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    Originally posted by kubicon
    After going over and over your "pointer to pointer" example a couple of posting up, I think I'm beggining to understand them.
    thanks oh wise1.

    Regarding this last posting. This
    char *str = "hello";
    is creating a pointer to the beginning of a literal string, right?
    It creates a pointer to the first character in the string. I know that's what you meant too, but it's useful to have the word character in there as we'll see in a minute.


    so if I try do do this:
    *str = "hello again";
    Basically what I'm telling the compiler is "Hey bob, overwrite the literal string with this one" in other words "Set the value of what str is pointing to this >hello again", and the compiler says, "but is a literal, I can't do that". I'm I right so far?
    Partly. There are two problems here. The first is that you're trying to overwrite a constant that is stored in memory that may be read only. The second is that "hello again" is converted to a pointer to a character, whereas *str is a character, not a pointer to a character.

    If we try to do this:

    char *str = "Hello World";
    *str = 'Y';

    We are now assigning a character rather than a pointer to a character but there is still a problem because we're trying to modify a string constant.

    If we try this:

    char myArray[] = "Hello World";
    char *str = myArray;
    *str = "Boo";

    Now we don't have a string constant but we're trying to assign a pointer to char where a char is expected.

    The following is fine:

    char myArray[] = "Hello World";
    char *str = myArray;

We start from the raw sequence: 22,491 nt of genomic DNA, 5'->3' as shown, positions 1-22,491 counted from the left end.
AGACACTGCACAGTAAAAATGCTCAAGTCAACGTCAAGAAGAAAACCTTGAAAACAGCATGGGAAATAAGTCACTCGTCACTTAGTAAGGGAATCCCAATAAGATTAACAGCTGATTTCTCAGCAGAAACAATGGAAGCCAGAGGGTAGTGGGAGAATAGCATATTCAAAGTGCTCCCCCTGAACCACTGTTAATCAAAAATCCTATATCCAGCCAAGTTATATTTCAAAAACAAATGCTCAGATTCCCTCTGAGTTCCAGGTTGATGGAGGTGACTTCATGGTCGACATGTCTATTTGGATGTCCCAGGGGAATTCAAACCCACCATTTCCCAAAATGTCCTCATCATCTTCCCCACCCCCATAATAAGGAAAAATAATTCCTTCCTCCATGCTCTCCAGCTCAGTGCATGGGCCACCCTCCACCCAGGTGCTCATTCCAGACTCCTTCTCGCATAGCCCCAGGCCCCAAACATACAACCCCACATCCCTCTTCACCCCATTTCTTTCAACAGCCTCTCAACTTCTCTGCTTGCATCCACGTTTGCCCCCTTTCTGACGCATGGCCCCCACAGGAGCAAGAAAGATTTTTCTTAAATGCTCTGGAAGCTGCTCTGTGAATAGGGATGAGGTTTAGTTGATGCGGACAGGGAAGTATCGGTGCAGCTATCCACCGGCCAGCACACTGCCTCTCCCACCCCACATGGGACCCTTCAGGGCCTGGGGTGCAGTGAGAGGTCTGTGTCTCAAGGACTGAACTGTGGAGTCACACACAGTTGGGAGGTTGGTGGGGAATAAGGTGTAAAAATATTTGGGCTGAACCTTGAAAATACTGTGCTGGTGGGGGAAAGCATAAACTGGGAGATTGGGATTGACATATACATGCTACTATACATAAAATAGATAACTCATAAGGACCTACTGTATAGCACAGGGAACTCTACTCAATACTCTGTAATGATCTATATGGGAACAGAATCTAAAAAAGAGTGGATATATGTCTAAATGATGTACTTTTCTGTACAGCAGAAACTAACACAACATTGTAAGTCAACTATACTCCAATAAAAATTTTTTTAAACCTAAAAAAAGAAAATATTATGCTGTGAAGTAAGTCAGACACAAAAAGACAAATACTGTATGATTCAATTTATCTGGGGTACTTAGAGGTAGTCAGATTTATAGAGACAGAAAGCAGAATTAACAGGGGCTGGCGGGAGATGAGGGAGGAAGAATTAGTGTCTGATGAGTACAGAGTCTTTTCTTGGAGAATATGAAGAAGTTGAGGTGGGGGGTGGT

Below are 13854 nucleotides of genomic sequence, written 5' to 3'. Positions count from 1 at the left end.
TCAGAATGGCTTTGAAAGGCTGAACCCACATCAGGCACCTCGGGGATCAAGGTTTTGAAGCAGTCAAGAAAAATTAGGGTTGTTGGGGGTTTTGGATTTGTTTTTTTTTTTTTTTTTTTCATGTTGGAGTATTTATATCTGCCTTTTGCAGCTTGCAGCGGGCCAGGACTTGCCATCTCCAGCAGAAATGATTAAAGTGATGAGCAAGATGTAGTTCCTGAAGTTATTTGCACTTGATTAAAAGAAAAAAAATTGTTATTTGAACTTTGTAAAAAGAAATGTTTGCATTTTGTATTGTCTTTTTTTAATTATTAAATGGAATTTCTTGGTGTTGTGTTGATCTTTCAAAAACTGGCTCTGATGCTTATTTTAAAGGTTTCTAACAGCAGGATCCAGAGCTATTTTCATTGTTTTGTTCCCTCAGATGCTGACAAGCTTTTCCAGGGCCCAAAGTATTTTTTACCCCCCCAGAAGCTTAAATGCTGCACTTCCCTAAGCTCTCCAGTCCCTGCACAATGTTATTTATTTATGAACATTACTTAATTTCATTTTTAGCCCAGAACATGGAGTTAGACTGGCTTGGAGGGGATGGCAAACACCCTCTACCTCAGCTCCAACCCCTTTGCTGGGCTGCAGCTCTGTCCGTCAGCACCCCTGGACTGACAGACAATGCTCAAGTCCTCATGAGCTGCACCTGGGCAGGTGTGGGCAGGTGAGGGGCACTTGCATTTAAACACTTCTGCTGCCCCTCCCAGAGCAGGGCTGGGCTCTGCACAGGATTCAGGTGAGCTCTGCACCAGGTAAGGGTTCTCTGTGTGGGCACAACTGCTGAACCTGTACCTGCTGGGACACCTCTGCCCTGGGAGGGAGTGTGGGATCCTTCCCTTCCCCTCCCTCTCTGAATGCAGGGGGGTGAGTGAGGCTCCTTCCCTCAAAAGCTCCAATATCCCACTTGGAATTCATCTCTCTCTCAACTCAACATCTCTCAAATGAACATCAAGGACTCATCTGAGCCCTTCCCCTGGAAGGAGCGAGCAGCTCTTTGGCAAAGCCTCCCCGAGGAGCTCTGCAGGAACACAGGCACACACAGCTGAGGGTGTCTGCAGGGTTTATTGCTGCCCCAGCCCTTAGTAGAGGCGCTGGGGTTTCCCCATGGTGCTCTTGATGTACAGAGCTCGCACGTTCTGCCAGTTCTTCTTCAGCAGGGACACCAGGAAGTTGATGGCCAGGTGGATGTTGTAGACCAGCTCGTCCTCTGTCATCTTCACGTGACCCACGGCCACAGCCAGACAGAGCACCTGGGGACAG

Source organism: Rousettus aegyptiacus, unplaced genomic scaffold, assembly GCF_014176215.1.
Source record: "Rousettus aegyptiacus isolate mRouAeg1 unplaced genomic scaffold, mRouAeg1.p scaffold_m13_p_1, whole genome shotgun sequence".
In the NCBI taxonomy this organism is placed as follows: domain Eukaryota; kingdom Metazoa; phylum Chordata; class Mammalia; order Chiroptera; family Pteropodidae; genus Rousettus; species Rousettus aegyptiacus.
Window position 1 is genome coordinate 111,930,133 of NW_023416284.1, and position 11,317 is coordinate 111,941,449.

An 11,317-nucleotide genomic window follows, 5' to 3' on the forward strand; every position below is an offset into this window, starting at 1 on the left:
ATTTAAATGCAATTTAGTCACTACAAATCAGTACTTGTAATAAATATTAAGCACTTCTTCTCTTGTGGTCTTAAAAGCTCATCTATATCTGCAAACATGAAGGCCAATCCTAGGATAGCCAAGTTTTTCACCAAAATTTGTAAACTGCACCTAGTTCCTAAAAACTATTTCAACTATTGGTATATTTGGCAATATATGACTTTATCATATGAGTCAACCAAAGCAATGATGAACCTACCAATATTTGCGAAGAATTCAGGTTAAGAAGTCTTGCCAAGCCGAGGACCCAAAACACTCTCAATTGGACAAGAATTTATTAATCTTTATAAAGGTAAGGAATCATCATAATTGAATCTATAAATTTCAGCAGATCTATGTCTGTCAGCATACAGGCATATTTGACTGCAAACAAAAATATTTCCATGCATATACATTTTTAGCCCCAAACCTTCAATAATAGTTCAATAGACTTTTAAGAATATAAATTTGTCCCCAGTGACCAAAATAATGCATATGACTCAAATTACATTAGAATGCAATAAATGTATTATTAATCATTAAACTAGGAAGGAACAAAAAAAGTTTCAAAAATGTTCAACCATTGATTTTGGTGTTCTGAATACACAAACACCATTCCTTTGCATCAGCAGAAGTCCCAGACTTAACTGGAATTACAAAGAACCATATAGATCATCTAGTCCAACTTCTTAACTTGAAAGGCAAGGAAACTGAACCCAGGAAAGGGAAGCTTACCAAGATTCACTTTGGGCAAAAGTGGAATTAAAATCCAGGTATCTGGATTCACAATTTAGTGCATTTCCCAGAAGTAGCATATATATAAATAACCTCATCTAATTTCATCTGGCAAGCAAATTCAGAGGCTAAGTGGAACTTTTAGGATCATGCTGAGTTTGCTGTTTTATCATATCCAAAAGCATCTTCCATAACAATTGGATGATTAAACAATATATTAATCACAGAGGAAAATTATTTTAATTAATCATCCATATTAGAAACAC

*str = 'Y';

    You may recall I emphasised earlier that str is a pointer to the first _character_ in the string, and this is why.

    However if I do this
    str = "Hello again";
    I'm just redirecting the str pointer to point to the new literal string. The old literal string will still be there, I just won't be able to access it.
    That's correct. Or rather, it now points to the first character of the new string.
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    How would I init a structure like this, the book has this example:
    Code:
    1:  struct customer {
    2:      char firm[20];
    3:      char contact[25];
    4:  };
    5:
    6:  struct sale {
    7:      struct customer buyer;
    8:      char item[20];
    9:      float amount;
    10: };
    11:
    12:
    13: struct sale y1990[100] = {
    14:      { { "Acme Industries", "George Adams"},
    15:          "Left-handed widget",
    16:           1000.00
    17:      }
    18:      { { "Wilson & Co.", "Ed Wilson"},
    19:          "Type 12 gizmo",
    20:           290.00
    21:      }
    22: };
    but I am tryning it like this and it is not working (error about )'s):
    Code:
    typedef struct _k
    {
    	int x; 
    	int y; 
    } k; 
    
    typedef struct _p
    {
    	k boon; 
    	int z; 
    } p; 
    
    int main() 
    { 
    	p list[5] = 
    	{ 
    		{{500,100},300} 
    		{{1016,300},224} 
    		{{333,444},341} 
    	};
    	printf("%d %d %d\n",list[0].boon.x,list[0].boon.y,list[0].z); 
    	printf("%d %d %d\n",list[1].boon.x,list[1].boon.y,list[1].z); 
    	printf("%d %d %d\n",list[2].boon.x,list[2].boon.y,list[2].z); 
    return 0; 
    }
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  5. pogremar
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    I better learn how to formulate my sentences correctly. Thanks for the clarification.
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    I am playing around with unions/structures, what is wrong with this:

    Code:
    typedef struct _gg 
    {
    	char type; 
    	typedef union _tt
    	{
    		int i; 
    		char c; 
    		float f; 
    	} tt; 
    }gg; 
    
    I want to have a union inside a structure, I get 'illegal storage class on line }tt; ...
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